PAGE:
Supply Chain Optimization

Supply chain optimization is the application of processes and tools to ensure the optimal operation of a manufacturing and distribution supply chain. This includes the optimal placement of inventory within the supply chain, minimizing operating costs (including manufacturing costs, transportation costs, and distribution costs). This often involves the application of mathematical modeling techniques using computer software.

When we are talking about Supply chain optimization, there are 2 kinds of optimization i.e. local optimization and global optimization. By optimizing we mean here balancing the supply chain for efficiency and responsiveness at lowest total cost. Supply chain is a complex interaction of different functions. Local optimization means one function is optimized without regards to how it affects the entire supply chain. As an example, transportation function decides to transport full truckloads in order to get TL discounts, but this increases inventory and hence inventory holding costs. Another example of local optimization is manufacturing does long production runs in order to reduce per unit costs, but this decreases the flexibility in responding to changes in demand. As you can see from these examples, efficiency is traded off for responsiveness. With global optimization, what the supply chain seeks is to find a balance between desired responsiveness and efficiency at the lowest total cost. This might mean that costs may increase for some, but for the overall supply chain the costs are decreased . All the functions collaborate with each other, share information and data among supply chain partners and work together to find that balance at the lowest cost. Nowadays there are tools to help companies do simulations and modeling with different scenarios to find the optimal solution for supply chain at the lowest cost.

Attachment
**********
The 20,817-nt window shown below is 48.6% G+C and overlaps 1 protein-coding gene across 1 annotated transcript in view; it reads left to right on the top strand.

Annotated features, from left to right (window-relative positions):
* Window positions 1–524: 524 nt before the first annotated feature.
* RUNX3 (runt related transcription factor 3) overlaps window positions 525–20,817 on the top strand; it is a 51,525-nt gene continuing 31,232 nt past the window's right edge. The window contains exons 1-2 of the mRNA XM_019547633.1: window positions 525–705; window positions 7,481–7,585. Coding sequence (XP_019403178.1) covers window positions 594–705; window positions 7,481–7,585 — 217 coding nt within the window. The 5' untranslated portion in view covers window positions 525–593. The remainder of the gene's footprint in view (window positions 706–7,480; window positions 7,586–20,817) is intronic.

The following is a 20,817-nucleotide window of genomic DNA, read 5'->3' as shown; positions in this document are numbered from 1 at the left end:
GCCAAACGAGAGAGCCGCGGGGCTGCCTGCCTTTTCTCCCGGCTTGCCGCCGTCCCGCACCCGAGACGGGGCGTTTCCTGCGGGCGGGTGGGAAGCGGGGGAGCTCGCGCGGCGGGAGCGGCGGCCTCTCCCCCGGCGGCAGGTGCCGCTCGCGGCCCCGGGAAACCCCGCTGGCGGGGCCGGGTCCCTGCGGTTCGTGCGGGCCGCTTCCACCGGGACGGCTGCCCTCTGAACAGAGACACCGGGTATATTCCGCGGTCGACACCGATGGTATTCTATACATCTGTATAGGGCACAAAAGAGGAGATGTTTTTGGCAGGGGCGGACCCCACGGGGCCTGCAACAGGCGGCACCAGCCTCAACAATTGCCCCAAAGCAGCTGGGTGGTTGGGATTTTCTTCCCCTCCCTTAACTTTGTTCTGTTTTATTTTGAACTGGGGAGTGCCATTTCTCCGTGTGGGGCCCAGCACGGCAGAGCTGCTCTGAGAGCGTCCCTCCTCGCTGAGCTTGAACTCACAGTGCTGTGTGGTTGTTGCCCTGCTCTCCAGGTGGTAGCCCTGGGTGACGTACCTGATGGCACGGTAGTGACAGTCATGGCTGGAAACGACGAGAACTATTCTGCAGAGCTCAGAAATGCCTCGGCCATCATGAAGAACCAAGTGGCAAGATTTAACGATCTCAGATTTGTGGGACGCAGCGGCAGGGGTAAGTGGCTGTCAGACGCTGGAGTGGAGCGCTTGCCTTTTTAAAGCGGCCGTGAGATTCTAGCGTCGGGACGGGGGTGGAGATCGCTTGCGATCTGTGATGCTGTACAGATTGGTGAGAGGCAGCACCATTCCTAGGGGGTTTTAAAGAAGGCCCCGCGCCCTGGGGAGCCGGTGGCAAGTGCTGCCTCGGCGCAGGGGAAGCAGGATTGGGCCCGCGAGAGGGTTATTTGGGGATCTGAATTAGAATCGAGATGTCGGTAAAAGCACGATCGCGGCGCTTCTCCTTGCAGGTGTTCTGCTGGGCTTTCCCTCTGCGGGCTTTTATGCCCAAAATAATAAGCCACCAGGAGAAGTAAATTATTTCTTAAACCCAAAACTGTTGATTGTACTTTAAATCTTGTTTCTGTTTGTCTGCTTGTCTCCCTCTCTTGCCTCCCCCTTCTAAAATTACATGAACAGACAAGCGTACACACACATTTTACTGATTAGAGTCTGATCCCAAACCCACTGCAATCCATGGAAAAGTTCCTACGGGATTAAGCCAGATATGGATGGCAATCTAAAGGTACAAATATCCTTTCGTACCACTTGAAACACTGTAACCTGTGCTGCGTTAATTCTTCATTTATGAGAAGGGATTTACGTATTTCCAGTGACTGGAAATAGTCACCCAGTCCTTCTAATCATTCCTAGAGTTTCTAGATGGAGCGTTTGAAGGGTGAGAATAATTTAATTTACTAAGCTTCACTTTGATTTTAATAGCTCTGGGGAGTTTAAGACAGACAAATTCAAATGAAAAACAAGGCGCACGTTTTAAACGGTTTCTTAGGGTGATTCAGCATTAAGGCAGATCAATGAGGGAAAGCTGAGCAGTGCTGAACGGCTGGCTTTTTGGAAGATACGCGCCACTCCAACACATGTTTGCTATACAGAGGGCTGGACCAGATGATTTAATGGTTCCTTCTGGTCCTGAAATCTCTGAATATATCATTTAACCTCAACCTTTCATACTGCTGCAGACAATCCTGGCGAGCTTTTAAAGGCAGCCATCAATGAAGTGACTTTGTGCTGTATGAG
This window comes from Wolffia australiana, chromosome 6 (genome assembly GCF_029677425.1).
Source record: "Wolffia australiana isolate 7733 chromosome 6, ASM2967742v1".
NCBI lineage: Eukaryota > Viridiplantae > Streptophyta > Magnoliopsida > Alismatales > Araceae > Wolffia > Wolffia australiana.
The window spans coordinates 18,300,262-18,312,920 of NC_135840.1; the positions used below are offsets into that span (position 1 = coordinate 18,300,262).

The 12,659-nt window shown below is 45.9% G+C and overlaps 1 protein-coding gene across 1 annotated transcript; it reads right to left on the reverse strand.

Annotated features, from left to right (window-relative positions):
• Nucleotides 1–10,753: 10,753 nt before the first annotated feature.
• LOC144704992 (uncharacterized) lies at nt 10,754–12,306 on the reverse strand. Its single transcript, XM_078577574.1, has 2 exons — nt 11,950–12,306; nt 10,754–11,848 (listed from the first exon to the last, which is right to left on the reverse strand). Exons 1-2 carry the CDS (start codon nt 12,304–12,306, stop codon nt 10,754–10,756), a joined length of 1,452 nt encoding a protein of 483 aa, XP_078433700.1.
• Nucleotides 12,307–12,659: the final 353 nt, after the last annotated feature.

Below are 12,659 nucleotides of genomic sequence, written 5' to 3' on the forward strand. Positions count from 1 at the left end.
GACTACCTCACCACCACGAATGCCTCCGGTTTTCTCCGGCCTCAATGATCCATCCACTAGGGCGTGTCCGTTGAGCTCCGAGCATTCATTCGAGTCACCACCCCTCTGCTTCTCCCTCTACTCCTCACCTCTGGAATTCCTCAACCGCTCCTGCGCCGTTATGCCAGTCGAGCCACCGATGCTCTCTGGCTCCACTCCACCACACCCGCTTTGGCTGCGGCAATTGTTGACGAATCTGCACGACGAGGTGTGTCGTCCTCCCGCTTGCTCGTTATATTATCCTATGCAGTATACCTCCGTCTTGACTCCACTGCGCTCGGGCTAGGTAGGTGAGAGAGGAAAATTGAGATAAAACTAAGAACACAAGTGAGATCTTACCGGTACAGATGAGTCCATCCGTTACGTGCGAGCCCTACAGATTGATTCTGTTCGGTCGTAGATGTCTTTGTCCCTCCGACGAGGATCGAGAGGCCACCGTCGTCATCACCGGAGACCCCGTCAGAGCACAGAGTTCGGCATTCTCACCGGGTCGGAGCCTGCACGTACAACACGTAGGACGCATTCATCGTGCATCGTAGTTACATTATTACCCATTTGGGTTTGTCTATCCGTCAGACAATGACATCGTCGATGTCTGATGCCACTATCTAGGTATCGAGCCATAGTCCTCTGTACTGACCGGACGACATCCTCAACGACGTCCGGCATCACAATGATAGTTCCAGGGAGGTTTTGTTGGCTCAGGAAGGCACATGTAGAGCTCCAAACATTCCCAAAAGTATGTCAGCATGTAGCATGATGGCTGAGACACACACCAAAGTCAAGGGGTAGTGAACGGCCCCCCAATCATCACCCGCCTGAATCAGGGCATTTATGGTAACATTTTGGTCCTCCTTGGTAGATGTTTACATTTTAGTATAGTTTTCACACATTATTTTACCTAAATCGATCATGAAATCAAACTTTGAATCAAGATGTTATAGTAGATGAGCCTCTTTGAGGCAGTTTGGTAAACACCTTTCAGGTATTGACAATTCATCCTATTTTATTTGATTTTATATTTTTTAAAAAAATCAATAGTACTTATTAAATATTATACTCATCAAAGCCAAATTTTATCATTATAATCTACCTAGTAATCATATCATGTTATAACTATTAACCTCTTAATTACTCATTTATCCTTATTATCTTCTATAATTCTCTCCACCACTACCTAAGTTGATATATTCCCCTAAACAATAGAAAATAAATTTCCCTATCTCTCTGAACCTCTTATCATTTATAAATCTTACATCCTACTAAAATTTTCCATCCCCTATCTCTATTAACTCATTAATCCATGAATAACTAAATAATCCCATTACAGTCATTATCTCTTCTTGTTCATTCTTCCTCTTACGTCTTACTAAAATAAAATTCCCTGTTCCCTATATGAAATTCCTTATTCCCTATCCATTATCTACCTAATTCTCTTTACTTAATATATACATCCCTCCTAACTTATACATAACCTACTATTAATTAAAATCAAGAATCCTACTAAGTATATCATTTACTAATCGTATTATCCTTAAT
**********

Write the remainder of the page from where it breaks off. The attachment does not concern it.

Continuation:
Approaches and solutions

The classic supply chain approach has been to try to forecast future inventory demand as accurately as possible, by applying statistical trending and “best fit” techniques based on historic demand and predicted future events. The advantage of this approach is that it can be applied to data aggregated at a fairly high level (e.g. category of merchandise, weekly, by group of customers), requiring modest database sizes and small amounts of manipulation. Unpredictability in demand is then managed by setting safety stock levels, so that for example a distributor might hold two weeks of supply of an article with steady demand but twice that amount for an article where the demand is more erratic. Universally accepted statistical methods such as Standard Deviation and Mean Absolute Deviation are often used for calculating safety stock levels.